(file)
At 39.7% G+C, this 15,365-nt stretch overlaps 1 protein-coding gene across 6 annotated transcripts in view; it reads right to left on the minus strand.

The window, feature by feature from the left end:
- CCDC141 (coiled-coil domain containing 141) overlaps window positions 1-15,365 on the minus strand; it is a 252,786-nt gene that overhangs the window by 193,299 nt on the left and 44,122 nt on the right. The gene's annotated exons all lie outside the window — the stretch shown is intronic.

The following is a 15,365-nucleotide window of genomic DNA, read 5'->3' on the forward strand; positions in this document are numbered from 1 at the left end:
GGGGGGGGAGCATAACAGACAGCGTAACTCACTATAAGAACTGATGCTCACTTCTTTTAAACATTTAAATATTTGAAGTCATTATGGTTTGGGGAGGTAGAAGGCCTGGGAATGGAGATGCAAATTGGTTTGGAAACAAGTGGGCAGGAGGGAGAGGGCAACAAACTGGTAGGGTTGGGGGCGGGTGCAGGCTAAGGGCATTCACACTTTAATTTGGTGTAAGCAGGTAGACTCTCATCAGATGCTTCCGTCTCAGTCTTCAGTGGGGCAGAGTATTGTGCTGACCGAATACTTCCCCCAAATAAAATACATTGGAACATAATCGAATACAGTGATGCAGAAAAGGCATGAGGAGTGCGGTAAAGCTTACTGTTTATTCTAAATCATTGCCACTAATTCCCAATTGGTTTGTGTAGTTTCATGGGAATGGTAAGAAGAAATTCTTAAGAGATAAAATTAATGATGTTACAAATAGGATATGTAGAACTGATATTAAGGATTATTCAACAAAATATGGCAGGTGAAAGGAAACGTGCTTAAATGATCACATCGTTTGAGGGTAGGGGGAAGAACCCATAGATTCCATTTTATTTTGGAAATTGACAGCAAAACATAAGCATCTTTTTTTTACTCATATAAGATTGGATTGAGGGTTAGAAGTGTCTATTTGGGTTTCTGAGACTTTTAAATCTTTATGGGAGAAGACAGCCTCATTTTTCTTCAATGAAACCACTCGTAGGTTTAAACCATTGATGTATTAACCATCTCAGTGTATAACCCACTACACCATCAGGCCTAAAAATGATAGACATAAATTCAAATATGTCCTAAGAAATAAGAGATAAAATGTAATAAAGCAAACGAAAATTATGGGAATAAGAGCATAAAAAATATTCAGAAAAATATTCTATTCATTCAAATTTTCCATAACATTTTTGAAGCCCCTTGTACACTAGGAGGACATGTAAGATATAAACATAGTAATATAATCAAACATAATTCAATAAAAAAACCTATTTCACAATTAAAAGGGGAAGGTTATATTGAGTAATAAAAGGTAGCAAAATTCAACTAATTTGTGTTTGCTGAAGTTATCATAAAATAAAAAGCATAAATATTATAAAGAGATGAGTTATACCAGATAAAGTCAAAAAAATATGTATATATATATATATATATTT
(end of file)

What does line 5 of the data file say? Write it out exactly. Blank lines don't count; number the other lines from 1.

GGGGGGGGAGCATAACAGACAGCGTAACTCACTATAAGAACTGATGCTCACTTCTTTTAAACATTTAAATATTTGAAGTCATTATGGTTTGGGGAGGTAGAAGGCCTGGGAATGGAGATGCAAATTGGTTTGGAAACAAGTGGGCAGGAGGGAGAGGGCAACAAACTGGTAGGGTTGGGGGCGGGTGCAGGCTAAGGGCATTCACACTTTAATTTGGTGTAAGCAGGTAGACTCTCATCAGATGCTTCCGTCTCAGTCTTCAGTGGGGCAGAGTATTGTGCTGACCGAATACTTCCCCCAAATAAAATACATTGGAACATAATCGAATACAGTGATGCAGAAAAGGCATGAGGAGTGCGGTAAAGCTTACTGTTTATTCTAAATCATTGCCACTAATTCCCAATTGGTTTGTGTAGTTTCATGGGAATGGTAAGAAGAAATTCTTAAGAGATAAAATTAATGATGTTACAAATAGGATATGTAGAACTGATATTAAGGATTATTCAACAAAATATGGCAGGTGAAAGGAAACGTGCTTAAATGATCACATCGTTTGAGGGTAGGGGGAAGAACCCATAGATTCCATTTTATTTTGGAAATTGACAGCAAAACATAAGCATCTTTTTTTTACTCATATAAGATTGGATTGAGGGTTAGAAGTGTCTATTTGGGTTTCTGAGACTTTTAAATCTTTATGGGAGAAGACAGCCTCATTTTTCTTCAATGAAACCACTCGTAGGTTTAAACCATTGATGTATTAACCATCTCAGTGTATAACCCACTACACCATCAGGCCTAAAAATGATAGACATAAATTCAAATATGTCCTAAGAAATAAGAGATAAAATGTAATAAAGCAAACGAAAATTATGGGAATAAGAGCATAAAAAATATTCAGAAAAATATTCTATTCATTCAAATTTTCCATAACATTTTTGAAGCCCCTTGTACACTAGGAGGACATGTAAGATATAAACATAGTAATATAATCAAACATAATTCAATAAAAAAACCTATTTCACAATTAAAAGGGGAAGGTTATATTGAGTAATAAAAGGTAGCAAAATTCAACTAATTTGTGTTTGCTGAAGTTATCATAAAATAAAAAGCATAAATATTATAAAGAGATGAGTTATACCAGATAAAGTCAAAAAAATATGTATATATATATATATATATTT